Paul Chatem is well known for his colorful, illustrative “gear” paintings in which the viewer can actually take hold of a piece of art and “turn” it into something else entirely.  His unique approach attempts to cause a physical interaction between the work and gallery goer within the exhibition.

For his most recent show “Another Man’s Hero” Chatem slowly moves away from acrylic based works, and back into oils – a switch which truly adds another level of color brilliance into his work.  Mr. Chatem has always had an illustrative hand, but it is within his paintings entitled “I Owe You One Pig, By The Way, Your Daughter’s Pregnant” and the complimentary workI Owe You One Daughter, By The Way, Your Pig’s Pregnant” in which we are seeing another level to Chatem’s work altogether.  Symbology takes center stage in “Another Man’s Hero”, and it is by far the best body of work from Chatem thusfar.

We sat down with the artist recently to ask him about his art, past, and future…

(Warholian’s MC)  Can you tell us a little about your particular aesthetic, and the subject matter you focus on in this particular body of work?

(Artist Paul Chatem) My aesthetic is a mixture of rusty tin cans, abandoned buildings, greasy machinery and classic cartoon illustration. The subject matter in the new show is a mixture of characters that ride the fine line between right and wrong. The main idea for the show was to explore the idea of one persons perspective of themselves versus how others see them. One man’s hero is another man’s villain. 

(Warholian’s MC)  How did you first decide you wanted to become and artist?  Your background?  What formal or informal training have you received?

(Artist Paul Chatem)  I always sketched as a kid. Mostly copying cartoon characters from the newspaper and comic books. As an early teen, a friend of mine showed me  E.C. comics, underground comics of the 60’s, and contemporary alternative comic artists such as Daniel Clowes and Jim Woodring. This really sparked my imagination and broadened my view of the world. After seeing the Helter Skelter show in 1992 at the MOCA in Los Angeles, which included Robert Williams and Raymond Pettibon, it was all over, my mind was corrupted and I had no choice but to make art.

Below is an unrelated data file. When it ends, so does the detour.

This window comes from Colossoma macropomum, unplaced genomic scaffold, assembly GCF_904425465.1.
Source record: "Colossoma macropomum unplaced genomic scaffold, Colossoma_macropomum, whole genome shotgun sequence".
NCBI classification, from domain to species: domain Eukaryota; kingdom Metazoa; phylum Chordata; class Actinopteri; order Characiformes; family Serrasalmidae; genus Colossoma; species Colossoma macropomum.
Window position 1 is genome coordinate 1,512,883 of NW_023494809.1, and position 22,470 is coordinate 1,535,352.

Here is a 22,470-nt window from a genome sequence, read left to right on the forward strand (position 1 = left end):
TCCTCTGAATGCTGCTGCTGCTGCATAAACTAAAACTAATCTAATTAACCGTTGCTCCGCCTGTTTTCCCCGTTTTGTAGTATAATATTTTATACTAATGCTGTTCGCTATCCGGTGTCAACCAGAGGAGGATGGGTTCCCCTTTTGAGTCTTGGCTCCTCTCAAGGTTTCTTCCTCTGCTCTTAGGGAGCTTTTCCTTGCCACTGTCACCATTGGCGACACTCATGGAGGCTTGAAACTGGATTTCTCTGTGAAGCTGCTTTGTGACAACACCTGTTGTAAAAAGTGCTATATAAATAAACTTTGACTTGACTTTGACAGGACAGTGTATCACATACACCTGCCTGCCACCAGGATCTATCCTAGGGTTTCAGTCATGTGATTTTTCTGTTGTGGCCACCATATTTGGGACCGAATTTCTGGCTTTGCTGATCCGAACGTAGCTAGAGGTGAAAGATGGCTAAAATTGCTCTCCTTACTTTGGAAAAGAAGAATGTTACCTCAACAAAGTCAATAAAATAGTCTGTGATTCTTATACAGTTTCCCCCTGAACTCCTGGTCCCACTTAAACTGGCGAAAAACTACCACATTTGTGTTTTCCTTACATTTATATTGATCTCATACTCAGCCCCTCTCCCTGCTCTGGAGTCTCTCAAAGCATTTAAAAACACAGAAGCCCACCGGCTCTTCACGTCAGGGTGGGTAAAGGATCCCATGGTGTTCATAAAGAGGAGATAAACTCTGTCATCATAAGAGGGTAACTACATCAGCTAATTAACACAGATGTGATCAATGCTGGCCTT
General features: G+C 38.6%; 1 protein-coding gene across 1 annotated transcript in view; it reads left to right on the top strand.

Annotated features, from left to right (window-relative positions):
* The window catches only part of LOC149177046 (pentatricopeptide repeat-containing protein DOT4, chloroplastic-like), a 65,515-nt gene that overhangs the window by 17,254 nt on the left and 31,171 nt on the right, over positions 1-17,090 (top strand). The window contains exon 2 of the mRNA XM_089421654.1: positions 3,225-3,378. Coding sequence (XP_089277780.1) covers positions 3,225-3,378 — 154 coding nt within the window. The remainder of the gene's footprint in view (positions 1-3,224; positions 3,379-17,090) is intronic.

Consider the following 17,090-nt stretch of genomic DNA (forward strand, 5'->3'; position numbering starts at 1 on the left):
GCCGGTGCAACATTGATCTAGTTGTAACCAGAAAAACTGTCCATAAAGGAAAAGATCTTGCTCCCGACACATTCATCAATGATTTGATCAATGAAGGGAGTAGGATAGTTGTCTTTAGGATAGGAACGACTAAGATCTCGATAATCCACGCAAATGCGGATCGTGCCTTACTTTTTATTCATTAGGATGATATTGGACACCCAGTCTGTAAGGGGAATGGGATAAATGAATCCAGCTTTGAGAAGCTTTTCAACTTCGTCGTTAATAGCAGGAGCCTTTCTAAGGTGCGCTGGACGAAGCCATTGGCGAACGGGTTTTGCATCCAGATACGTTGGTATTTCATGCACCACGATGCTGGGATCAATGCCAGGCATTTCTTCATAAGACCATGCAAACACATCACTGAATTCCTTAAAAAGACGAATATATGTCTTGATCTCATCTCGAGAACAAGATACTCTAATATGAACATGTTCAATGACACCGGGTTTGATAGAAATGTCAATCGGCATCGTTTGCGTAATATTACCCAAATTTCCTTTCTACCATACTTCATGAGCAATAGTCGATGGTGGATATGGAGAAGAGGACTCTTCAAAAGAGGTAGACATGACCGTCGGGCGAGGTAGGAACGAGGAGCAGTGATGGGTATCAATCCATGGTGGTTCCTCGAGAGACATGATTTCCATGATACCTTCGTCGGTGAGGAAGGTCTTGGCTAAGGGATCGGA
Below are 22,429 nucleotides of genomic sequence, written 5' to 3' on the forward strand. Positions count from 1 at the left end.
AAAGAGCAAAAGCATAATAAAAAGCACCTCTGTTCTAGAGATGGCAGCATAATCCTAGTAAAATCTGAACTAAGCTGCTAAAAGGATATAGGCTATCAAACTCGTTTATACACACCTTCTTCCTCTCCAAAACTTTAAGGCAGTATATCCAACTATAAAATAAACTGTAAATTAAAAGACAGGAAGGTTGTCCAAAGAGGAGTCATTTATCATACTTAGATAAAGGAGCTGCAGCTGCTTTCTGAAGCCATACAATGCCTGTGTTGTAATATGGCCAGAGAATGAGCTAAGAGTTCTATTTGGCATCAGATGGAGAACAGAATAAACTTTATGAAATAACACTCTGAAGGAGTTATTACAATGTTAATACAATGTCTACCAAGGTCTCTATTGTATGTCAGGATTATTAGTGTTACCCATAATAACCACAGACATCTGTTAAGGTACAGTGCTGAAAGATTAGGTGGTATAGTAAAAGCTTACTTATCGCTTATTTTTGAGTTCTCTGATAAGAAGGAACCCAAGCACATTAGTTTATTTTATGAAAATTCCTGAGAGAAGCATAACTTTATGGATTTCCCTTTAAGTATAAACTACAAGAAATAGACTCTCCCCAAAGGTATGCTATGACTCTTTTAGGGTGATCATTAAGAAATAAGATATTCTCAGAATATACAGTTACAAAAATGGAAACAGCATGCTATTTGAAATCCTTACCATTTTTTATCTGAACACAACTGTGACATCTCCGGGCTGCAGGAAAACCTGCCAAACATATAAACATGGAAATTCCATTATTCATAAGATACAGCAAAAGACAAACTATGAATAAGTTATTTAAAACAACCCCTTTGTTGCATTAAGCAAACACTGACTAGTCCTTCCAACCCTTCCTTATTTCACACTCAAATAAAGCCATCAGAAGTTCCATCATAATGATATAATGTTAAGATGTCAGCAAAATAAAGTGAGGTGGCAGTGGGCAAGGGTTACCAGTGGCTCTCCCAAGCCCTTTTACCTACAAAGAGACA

(Warholian’s MC)  How has your process and subject matter evolved over time?  

(Artist Paul Chatem)  My process is always changing. I started out with the focus on ink drawings, learned how to paint in oils in art school and was taught faux finish techniques and carpentry in the movie business. Now I jump around mixing everything I’ve learned over the years to get the desired effect I’m looking for on that particular day.

(Warholian’s MC)  Who/what are some of your major influences?

(Artist Paul Chatem)   Most of my influences are alternative comic book guys, as well as early animation, but then there’s the guys that stick out like soar thumbs in my creative brain like Ed Keinholz and Ben Shawn. Music drives a lot of what I do, most of the time it’s Tom Waits, Charley Patton, Dock Boggs, Johnny Cash, The Clash and a whole lot of the Cramps rattling around in my ear.

(Warholian’s MC)  What’s next for you?  Any exciting projects or opportunities?  

(Artist Paul Chatem)  I’ve got a show coming up this summer in Germany at the Feinkunst Krueger Gallery, then in 2014 I’ll be in Italy at the Dorothy Circus Gallery. Other than that I’ll just be grinding away as always doing the best I can do with the time, money and energy I have to produce the work that I want.

Another Man’s Hero runs from April 14th – May 5th 2012 at White Walls gallery in the Tenderloin District of San Francisco.

– interview and photos by Michael Cuffe of Warholian

For more on the show, and available works visit:  http://www.shootinggallerysf.com/another-mans-hero

To find out more about Michael Page visit:  http://www.whitewallssf.com/